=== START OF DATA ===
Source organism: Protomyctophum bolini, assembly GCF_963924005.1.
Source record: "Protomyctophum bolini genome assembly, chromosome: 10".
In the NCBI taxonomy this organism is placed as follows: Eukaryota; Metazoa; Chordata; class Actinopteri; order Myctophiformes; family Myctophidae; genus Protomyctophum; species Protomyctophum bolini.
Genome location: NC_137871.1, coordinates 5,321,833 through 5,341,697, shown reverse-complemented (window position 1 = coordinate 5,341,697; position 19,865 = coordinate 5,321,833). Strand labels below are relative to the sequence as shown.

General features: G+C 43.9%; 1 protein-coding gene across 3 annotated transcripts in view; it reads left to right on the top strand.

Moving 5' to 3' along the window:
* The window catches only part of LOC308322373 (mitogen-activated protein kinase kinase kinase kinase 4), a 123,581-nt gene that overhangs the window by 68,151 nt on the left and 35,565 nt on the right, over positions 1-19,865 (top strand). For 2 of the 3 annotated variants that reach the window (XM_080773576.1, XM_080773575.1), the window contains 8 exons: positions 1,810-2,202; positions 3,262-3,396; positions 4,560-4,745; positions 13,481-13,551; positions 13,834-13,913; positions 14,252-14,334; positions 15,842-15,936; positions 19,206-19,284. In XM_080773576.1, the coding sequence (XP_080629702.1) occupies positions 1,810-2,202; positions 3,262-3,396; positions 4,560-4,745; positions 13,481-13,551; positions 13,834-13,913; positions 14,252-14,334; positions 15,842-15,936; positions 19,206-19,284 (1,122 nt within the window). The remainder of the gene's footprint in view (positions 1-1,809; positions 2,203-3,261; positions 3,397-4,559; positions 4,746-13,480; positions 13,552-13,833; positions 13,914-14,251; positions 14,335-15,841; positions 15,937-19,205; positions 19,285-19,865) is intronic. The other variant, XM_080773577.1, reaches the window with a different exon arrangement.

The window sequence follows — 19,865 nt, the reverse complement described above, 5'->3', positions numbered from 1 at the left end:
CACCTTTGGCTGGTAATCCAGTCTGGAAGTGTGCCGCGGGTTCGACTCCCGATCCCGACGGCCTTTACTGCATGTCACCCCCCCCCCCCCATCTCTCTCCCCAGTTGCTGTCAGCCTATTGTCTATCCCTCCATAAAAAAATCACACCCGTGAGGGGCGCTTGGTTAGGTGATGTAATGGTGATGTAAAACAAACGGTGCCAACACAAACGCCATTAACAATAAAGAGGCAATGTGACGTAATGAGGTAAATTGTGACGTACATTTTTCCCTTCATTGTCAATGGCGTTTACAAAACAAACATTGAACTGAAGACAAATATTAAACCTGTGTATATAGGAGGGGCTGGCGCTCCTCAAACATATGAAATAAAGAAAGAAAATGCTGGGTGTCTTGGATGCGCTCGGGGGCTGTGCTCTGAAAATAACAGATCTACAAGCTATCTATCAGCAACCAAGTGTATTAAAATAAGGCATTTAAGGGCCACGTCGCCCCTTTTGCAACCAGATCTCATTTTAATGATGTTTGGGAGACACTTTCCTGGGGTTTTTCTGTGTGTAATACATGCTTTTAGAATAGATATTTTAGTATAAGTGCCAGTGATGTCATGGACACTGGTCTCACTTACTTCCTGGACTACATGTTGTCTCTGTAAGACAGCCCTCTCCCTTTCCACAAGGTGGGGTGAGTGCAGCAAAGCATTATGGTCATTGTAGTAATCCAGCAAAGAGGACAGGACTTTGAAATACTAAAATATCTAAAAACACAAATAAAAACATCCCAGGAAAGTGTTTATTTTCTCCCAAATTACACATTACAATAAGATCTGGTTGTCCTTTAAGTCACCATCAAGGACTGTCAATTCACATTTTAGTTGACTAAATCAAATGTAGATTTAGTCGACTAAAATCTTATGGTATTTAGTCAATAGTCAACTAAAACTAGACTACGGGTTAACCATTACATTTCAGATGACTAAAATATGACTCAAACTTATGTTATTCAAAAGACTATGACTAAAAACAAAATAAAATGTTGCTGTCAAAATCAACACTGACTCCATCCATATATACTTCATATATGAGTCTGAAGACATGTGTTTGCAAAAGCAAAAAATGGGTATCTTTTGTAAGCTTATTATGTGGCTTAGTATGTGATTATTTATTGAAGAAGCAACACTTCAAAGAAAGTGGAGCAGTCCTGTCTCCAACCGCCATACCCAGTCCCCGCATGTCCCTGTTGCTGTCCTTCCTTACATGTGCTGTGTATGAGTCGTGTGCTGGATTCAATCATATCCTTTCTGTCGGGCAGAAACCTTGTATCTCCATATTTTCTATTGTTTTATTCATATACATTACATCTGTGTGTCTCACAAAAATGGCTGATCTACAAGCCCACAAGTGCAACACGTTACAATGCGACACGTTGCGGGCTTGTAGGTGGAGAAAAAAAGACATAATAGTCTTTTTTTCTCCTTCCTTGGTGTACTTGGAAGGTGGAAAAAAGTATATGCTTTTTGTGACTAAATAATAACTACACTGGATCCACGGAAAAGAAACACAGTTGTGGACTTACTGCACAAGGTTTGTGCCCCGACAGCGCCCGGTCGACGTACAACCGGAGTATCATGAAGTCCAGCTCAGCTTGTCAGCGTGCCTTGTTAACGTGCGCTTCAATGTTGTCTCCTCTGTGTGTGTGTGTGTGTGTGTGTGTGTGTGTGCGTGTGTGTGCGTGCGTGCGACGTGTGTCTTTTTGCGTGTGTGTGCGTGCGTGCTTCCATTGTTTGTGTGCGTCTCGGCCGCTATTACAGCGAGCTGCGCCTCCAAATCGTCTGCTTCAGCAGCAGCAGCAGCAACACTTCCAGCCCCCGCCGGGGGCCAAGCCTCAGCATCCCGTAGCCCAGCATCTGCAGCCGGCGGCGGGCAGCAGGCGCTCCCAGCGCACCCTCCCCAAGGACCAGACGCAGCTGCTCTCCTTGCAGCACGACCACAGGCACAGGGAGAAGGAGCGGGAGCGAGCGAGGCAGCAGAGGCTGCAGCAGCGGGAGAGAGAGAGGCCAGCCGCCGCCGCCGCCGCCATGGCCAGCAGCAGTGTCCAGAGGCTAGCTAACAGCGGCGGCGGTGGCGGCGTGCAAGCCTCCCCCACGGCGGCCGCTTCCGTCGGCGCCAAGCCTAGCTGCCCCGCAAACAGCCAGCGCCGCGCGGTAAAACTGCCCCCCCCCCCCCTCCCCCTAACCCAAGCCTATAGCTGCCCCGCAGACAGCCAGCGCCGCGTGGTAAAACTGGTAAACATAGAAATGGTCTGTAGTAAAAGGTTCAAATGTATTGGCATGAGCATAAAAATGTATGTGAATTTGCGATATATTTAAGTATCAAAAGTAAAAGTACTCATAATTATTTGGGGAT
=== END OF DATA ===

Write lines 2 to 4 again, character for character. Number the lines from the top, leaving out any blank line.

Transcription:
Source record: "Protomyctophum bolini genome assembly, chromosome: 10".
In the NCBI taxonomy this organism is placed as follows: Eukaryota; Metazoa; Chordata; class Actinopteri; order Myctophiformes; family Myctophidae; genus Protomyctophum; species Protomyctophum bolini.
Genome location: NC_137871.1, coordinates 5,321,833 through 5,341,697, shown reverse-complemented (window position 1 = coordinate 5,341,697; position 19,865 = coordinate 5,321,833). Strand labels below are relative to the sequence as shown.